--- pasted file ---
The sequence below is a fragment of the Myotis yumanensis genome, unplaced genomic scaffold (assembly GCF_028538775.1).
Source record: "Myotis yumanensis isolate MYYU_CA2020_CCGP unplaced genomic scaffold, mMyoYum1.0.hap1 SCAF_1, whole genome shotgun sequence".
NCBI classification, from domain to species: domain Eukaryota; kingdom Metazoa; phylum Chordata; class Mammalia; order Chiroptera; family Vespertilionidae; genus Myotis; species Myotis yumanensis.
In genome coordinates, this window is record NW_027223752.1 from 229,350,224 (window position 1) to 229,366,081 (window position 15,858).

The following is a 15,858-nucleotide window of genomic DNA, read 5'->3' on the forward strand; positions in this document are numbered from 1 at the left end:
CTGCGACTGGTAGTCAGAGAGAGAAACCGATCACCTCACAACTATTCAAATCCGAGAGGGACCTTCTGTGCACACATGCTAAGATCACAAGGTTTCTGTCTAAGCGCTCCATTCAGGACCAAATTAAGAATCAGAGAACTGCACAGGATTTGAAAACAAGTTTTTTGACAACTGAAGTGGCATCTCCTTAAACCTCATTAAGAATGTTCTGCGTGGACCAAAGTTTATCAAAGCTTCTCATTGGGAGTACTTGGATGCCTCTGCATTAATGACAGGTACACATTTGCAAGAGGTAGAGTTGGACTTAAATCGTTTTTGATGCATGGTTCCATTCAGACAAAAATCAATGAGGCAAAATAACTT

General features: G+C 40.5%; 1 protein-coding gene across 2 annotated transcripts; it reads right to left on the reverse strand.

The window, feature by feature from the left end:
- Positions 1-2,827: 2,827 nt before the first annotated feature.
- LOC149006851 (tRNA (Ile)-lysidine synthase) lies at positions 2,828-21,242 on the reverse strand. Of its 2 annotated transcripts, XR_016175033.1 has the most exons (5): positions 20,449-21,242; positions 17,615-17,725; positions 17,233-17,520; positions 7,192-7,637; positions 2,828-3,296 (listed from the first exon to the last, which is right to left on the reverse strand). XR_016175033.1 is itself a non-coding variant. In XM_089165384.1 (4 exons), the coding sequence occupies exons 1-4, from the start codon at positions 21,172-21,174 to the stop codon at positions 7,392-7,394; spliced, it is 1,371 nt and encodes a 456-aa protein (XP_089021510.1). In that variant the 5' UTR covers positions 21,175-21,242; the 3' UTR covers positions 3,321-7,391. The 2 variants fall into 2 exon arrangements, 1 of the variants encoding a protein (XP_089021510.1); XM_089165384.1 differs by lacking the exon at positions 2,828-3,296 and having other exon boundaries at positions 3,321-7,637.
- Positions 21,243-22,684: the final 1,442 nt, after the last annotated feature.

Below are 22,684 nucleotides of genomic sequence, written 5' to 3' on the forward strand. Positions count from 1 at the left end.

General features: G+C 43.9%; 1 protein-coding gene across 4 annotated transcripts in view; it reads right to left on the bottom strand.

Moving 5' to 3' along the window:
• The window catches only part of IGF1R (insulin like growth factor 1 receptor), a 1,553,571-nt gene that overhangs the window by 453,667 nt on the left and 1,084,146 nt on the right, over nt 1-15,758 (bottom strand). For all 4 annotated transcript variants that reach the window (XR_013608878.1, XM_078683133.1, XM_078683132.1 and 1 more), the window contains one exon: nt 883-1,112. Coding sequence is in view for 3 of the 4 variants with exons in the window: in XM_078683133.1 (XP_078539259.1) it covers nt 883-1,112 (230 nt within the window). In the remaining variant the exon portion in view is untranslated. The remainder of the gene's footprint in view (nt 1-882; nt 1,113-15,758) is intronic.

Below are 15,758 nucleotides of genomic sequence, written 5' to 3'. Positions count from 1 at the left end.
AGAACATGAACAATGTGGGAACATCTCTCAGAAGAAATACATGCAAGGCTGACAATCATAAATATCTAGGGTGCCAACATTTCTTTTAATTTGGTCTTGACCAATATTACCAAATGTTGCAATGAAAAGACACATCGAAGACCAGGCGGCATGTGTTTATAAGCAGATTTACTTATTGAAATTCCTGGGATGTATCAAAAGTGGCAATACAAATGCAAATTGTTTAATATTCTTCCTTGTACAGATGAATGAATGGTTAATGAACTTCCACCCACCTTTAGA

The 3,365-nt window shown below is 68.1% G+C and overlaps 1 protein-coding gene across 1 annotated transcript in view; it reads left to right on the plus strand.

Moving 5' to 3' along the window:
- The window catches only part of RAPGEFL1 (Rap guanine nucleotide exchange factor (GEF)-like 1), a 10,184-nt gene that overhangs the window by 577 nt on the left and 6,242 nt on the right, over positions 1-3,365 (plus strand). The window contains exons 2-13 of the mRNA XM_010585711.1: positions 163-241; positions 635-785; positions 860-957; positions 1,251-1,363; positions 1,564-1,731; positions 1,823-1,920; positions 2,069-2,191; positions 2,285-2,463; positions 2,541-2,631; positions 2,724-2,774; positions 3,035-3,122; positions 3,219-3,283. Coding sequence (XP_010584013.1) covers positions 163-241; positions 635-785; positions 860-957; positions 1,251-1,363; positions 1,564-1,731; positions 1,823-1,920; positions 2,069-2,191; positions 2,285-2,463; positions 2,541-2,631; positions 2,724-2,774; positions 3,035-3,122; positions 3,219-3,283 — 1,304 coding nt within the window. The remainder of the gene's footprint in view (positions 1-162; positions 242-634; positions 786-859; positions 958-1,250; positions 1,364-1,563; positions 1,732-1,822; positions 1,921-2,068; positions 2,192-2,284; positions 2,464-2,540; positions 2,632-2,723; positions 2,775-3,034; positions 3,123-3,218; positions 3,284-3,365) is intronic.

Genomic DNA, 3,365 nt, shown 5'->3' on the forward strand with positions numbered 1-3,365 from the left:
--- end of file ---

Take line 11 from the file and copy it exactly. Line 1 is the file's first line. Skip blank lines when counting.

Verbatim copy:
- Positions 21,243-22,684: the final 1,442 nt, after the last annotated feature.